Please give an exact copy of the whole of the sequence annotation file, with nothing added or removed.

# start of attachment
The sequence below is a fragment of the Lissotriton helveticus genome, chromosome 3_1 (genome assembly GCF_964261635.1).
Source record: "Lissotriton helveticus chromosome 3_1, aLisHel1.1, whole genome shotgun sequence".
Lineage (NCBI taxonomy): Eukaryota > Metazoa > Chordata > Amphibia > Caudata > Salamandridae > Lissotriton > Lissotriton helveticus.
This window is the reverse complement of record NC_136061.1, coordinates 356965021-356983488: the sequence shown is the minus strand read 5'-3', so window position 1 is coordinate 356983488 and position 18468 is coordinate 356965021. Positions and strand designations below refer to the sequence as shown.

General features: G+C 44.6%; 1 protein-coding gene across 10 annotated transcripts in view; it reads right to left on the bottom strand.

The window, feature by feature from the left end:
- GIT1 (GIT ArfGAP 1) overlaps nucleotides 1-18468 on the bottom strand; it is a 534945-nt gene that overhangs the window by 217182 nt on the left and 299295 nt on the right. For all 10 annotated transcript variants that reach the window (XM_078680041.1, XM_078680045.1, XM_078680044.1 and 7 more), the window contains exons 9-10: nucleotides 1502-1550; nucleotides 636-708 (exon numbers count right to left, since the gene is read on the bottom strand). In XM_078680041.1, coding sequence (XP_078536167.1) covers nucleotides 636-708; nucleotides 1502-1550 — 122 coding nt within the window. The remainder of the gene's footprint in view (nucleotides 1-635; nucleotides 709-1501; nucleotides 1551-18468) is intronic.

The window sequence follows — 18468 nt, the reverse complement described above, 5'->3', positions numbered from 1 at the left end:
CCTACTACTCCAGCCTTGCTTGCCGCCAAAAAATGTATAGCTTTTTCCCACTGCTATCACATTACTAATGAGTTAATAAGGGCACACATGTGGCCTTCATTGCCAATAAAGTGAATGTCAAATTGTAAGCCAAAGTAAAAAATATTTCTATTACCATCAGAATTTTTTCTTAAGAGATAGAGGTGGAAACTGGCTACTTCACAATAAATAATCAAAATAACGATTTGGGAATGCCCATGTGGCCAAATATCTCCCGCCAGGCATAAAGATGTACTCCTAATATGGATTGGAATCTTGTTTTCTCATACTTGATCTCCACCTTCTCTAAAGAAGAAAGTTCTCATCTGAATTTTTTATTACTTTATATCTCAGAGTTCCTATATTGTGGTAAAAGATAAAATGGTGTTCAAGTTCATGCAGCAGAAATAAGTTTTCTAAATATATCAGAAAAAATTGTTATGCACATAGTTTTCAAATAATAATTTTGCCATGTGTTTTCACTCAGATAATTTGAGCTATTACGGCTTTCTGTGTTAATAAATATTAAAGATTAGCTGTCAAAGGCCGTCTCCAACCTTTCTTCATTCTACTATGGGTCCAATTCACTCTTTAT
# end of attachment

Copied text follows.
The sequence below is a fragment of the Lissotriton helveticus genome, chromosome 3_1 (genome assembly GCF_964261635.1).
Source record: "Lissotriton helveticus chromosome 3_1, aLisHel1.1, whole genome shotgun sequence".
Lineage (NCBI taxonomy): Eukaryota > Metazoa > Chordata > Amphibia > Caudata > Salamandridae > Lissotriton > Lissotriton helveticus.
This window is the reverse complement of record NC_136061.1, coordinates 356965021-356983488: the sequence shown is the minus strand read 5'-3', so window position 1 is coordinate 356983488 and position 18468 is coordinate 356965021. Positions and strand designations below refer to the sequence as shown.

General features: G+C 44.6%; 1 protein-coding gene across 10 annotated transcripts in view; it reads right to left on the bottom strand.

The window, feature by feature from the left end:
- GIT1 (GIT ArfGAP 1) overlaps nucleotides 1-18468 on the bottom strand; it is a 534945-nt gene that overhangs the window by 217182 nt on the left and 299295 nt on the right. For all 10 annotated transcript variants that reach the window (XM_078680041.1, XM_078680045.1, XM_078680044.1 and 7 more), the window contains exons 9-10: nucleotides 1502-1550; nucleotides 636-708 (exon numbers count right to left, since the gene is read on the bottom strand). In XM_078680041.1, coding sequence (XP_078536167.1) covers nucleotides 636-708; nucleotides 1502-1550 — 122 coding nt within the window. The remainder of the gene's footprint in view (nucleotides 1-635; nucleotides 709-1501; nucleotides 1551-18468) is intronic.

The window sequence follows — 18468 nt, the reverse complement described above, 5'->3', positions numbered from 1 at the left end:
CCTACTACTCCAGCCTTGCTTGCCGCCAAAAAATGTATAGCTTTTTCCCACTGCTATCACATTACTAATGAGTTAATAAGGGCACACATGTGGCCTTCATTGCCAATAAAGTGAATGTCAAATTGTAAGCCAAAGTAAAAAATATTTCTATTACCATCAGAATTTTTTCTTAAGAGATAGAGGTGGAAACTGGCTACTTCACAATAAATAATCAAAATAACGATTTGGGAATGCCCATGTGGCCAAATATCTCCCGCCAGGCATAAAGATGTACTCCTAATATGGATTGGAATCTTGTTTTCTCATACTTGATCTCCACCTTCTCTAAAGAAGAAAGTTCTCATCTGAATTTTTTATTACTTTATATCTCAGAGTTCCTATATTGTGGTAAAAGATAAAATGGTGTTCAAGTTCATGCAGCAGAAATAAGTTTTCTAAATATATCAGAAAAAATTGTTATGCACATAGTTTTCAAATAATAATTTTGCCATGTGTTTTCACTCAGATAATTTGAGCTATTACGGCTTTCTGTGTTAATAAATATTAAAGATTAGCTGTCAAAGGCCGTCTCCAACCTTTCTTCATTCTACTATGGGTCCAATTCACTCTTTAT